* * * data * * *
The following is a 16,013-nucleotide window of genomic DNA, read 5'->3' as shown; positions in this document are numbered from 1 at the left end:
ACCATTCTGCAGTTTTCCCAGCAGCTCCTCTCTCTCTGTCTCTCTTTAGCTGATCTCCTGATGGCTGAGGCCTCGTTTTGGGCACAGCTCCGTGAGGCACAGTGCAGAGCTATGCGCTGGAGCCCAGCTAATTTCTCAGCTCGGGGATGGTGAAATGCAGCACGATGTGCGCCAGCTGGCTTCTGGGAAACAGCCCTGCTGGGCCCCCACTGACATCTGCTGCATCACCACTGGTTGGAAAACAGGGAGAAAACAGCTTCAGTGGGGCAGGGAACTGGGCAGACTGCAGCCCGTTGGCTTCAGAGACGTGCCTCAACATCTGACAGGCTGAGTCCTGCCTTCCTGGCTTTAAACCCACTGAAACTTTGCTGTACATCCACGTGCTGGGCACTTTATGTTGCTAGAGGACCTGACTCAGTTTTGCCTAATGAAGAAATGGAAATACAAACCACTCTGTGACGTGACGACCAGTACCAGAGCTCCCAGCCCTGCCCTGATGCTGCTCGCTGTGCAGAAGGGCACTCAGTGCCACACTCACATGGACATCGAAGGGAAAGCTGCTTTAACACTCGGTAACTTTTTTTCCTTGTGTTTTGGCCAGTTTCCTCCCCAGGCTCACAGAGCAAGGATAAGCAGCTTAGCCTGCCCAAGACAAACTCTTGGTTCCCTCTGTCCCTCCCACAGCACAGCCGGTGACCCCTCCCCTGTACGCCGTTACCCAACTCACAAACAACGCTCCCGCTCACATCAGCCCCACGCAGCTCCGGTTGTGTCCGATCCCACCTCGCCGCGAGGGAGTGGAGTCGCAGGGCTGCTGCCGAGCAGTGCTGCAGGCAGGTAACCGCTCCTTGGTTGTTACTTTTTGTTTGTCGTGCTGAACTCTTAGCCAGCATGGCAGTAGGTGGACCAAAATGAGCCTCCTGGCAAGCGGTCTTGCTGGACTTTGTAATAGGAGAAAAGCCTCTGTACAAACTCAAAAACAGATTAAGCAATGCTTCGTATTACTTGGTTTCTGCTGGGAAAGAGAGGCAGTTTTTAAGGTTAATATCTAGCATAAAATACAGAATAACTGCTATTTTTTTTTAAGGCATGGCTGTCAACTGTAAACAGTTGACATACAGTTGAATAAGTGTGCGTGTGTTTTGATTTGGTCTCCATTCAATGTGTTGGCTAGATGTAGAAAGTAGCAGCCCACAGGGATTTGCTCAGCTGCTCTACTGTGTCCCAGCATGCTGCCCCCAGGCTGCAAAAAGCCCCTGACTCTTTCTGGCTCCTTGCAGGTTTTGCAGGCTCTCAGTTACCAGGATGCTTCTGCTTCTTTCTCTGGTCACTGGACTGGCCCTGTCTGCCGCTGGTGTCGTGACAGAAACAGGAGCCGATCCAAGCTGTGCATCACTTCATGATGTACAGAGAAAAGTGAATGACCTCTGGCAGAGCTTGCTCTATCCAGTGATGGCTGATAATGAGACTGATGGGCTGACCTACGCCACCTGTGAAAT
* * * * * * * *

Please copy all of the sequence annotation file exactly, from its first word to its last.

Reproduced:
The following is a 16,013-nucleotide window of genomic DNA, read 5'->3' as shown; positions in this document are numbered from 1 at the left end:
ACCATTCTGCAGTTTTCCCAGCAGCTCCTCTCTCTCTGTCTCTCTTTAGCTGATCTCCTGATGGCTGAGGCCTCGTTTTGGGCACAGCTCCGTGAGGCACAGTGCAGAGCTATGCGCTGGAGCCCAGCTAATTTCTCAGCTCGGGGATGGTGAAATGCAGCACGATGTGCGCCAGCTGGCTTCTGGGAAACAGCCCTGCTGGGCCCCCACTGACATCTGCTGCATCACCACTGGTTGGAAAACAGGGAGAAAACAGCTTCAGTGGGGCAGGGAACTGGGCAGACTGCAGCCCGTTGGCTTCAGAGACGTGCCTCAACATCTGACAGGCTGAGTCCTGCCTTCCTGGCTTTAAACCCACTGAAACTTTGCTGTACATCCACGTGCTGGGCACTTTATGTTGCTAGAGGACCTGACTCAGTTTTGCCTAATGAAGAAATGGAAATACAAACCACTCTGTGACGTGACGACCAGTACCAGAGCTCCCAGCCCTGCCCTGATGCTGCTCGCTGTGCAGAAGGGCACTCAGTGCCACACTCACATGGACATCGAAGGGAAAGCTGCTTTAACACTCGGTAACTTTTTTTCCTTGTGTTTTGGCCAGTTTCCTCCCCAGGCTCACAGAGCAAGGATAAGCAGCTTAGCCTGCCCAAGACAAACTCTTGGTTCCCTCTGTCCCTCCCACAGCACAGCCGGTGACCCCTCCCCTGTACGCCGTTACCCAACTCACAAACAACGCTCCCGCTCACATCAGCCCCACGCAGCTCCGGTTGTGTCCGATCCCACCTCGCCGCGAGGGAGTGGAGTCGCAGGGCTGCTGCCGAGCAGTGCTGCAGGCAGGTAACCGCTCCTTGGTTGTTACTTTTTGTTTGTCGTGCTGAACTCTTAGCCAGCATGGCAGTAGGTGGACCAAAATGAGCCTCCTGGCAAGCGGTCTTGCTGGACTTTGTAATAGGAGAAAAGCCTCTGTACAAACTCAAAAACAGATTAAGCAATGCTTCGTATTACTTGGTTTCTGCTGGGAAAGAGAGGCAGTTTTTAAGGTTAATATCTAGCATAAAATACAGAATAACTGCTATTTTTTTTTAAGGCATGGCTGTCAACTGTAAACAGTTGACATACAGTTGAATAAGTGTGCGTGTGTTTTGATTTGGTCTCCATTCAATGTGTTGGCTAGATGTAGAAAGTAGCAGCCCACAGGGATTTGCTCAGCTGCTCTACTGTGTCCCAGCATGCTGCCCCCAGGCTGCAAAAAGCCCCTGACTCTTTCTGGCTCCTTGCAGGTTTTGCAGGCTCTCAGTTACCAGGATGCTTCTGCTTCTTTCTCTGGTCACTGGACTGGCCCTGTCTGCCGCTGGTGTCGTGACAGAAACAGGAGCCGATCCAAGCTGTGCATCACTTCATGATGTACAGAGAAAAGTGAATGACCTCTGGCAGAGCTTGCTCTATCCAGTGATGGCTGATAATGAGACTGATGGGCTGACCTACGCCACCTGTGAAAT